Business and commerce in Sri Lanka’s port city of Trincomalee were paralyzed as a three-day strike in protest against renewed violence by the Tamil Tiger guerillas entered its last day Jan. 14. Main roads in the town were deserted except for government troops on patrol. Shops, government offices, schools, public markets, banks and transportation were all closed in the hartal (strike) called by the Sinhala Vimukthi Sanvidanaya, a civil organization of the dominant Buddhist Sinhalese ethnicity. A Jan. 13 rally in support of the strike was reportedly attended by Tamils and Muslims as well as Sinhalese. (Qatar Gulf Times, Jan. 15) Authorities said they also suspected that the Janatha Vimukthi Peramuna (JVP) was involved in the work stoppage. The Marxist JVP is currently a key ally of President Mahinda Rajapakse’s government. (PTI, Jan. 13) The TamilNation website accuses the JVP of representing “Sinhala Buddhist fundamentalism in Marxist garb.”
Meanwhile, two groups of Sri Lankan Tamils, together numbering over 30, have fled to India by boat, fearing that the island is sliding back towards civil war, authorities in the southern Indian state of Tamil Nadu report. Both groups left from Mannar on Sri Lanka’s northwest coast. Recent months have seen escalating violence between Sri Lankan government forces and Liberation Tigers of Tamil Eelam (LTTE) guerillas in the area.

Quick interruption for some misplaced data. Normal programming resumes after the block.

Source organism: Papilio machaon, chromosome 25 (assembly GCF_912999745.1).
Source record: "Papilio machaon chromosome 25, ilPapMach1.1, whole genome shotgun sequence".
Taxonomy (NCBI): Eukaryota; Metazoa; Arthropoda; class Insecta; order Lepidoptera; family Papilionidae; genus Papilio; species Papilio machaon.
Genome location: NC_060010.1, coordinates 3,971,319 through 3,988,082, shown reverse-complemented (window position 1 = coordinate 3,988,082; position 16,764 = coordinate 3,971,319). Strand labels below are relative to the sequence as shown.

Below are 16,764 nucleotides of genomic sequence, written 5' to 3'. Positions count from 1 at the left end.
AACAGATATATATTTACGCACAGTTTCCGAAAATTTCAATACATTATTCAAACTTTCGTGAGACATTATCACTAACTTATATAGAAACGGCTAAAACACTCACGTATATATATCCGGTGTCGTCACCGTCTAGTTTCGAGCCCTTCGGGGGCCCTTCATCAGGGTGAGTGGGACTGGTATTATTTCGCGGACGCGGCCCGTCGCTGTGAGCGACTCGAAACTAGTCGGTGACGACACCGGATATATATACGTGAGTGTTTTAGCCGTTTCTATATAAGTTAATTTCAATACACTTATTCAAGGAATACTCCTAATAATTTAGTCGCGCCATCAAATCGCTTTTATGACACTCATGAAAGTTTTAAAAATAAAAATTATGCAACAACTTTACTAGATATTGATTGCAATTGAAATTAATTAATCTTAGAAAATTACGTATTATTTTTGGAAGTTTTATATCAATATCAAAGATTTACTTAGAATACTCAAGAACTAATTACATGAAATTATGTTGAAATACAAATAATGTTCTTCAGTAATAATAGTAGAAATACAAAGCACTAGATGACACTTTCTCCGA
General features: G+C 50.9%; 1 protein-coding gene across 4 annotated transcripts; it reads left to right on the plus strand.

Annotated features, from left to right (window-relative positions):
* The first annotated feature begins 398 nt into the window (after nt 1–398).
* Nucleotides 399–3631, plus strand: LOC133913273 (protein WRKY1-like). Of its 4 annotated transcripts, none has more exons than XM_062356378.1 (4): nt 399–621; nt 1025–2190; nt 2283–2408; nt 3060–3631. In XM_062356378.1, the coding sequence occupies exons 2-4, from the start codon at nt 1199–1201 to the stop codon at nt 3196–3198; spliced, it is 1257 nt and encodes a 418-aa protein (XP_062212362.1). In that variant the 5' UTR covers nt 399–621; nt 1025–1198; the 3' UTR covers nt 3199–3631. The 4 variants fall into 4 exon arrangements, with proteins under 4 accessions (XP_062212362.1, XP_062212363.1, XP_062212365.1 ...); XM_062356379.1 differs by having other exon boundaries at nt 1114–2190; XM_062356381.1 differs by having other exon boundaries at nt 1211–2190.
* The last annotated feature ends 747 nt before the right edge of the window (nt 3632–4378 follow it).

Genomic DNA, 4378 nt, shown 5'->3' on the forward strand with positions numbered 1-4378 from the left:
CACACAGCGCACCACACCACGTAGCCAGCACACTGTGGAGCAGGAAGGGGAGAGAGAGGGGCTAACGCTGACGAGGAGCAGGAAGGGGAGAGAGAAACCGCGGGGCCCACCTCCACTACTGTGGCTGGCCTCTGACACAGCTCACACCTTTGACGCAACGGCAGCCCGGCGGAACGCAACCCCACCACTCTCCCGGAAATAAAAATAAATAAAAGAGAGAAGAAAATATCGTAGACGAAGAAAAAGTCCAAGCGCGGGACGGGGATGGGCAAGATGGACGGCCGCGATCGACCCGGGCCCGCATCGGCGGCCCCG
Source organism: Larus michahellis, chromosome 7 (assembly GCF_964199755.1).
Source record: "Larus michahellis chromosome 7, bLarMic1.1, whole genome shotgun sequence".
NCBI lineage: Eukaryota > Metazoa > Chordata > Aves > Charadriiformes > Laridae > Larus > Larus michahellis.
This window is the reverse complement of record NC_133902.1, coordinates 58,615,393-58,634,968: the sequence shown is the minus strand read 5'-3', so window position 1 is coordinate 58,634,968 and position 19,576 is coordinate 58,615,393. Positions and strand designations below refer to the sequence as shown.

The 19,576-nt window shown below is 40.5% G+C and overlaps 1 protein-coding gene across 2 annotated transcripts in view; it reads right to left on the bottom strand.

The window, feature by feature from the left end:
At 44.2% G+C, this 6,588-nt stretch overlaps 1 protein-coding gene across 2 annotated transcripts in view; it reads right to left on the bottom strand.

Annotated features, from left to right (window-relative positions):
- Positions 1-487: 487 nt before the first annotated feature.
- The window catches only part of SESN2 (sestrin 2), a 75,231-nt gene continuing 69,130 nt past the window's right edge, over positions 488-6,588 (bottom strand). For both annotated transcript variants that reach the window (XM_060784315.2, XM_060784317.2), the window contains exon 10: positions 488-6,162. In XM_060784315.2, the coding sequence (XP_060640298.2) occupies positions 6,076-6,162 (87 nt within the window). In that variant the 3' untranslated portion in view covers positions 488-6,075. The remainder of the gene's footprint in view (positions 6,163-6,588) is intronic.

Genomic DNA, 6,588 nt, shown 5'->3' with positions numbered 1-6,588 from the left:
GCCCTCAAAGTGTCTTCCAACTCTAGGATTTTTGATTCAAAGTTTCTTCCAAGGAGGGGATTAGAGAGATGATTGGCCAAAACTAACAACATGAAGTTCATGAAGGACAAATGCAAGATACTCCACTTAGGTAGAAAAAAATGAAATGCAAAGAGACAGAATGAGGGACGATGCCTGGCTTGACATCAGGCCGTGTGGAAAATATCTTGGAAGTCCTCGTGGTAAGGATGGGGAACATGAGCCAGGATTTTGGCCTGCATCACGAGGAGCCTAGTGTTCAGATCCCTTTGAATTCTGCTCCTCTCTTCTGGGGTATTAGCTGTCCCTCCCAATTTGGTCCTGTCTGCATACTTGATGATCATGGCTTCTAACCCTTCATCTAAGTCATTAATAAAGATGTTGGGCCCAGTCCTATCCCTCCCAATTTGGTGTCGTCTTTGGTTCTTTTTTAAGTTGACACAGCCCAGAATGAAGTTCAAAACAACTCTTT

“They said they fled their homes fearing death in the crossfire,” police deputy superintendent V. Subramanian said from Rameswaram, the town where both groups arrived. Police said the new arrivals are now in a camp where about 650 Tamil refugees are living after tens of thousands fled to southern India during the island’s civil war in the 1980s and early 1990s.
Fears are growing of a return to a war that killed more than 64,000 people before a 2002 truce. Suspected Tigers killed nine sailors in a mine attack on Sri Lanka’s north coast on Jan. 12. Similar attacks killed 39 military personnel in December—many in Mannar. The LTTE has generally denied involvement, while accusing the government of not upholding the truce.
Colombo has repeatedly said it will not be provoked into resuming war, but new President Rajapakse is juggling the demands of hardline allies and an increasingly frustrated military.
“This attack comes at a time when President Rajapakse is making a sincere effort to consult with political parties and … [peace mediator Norway] in order to move the peace process forward,” the government said in a Jan. 12 statement. (Gulf Times, Jan. 14)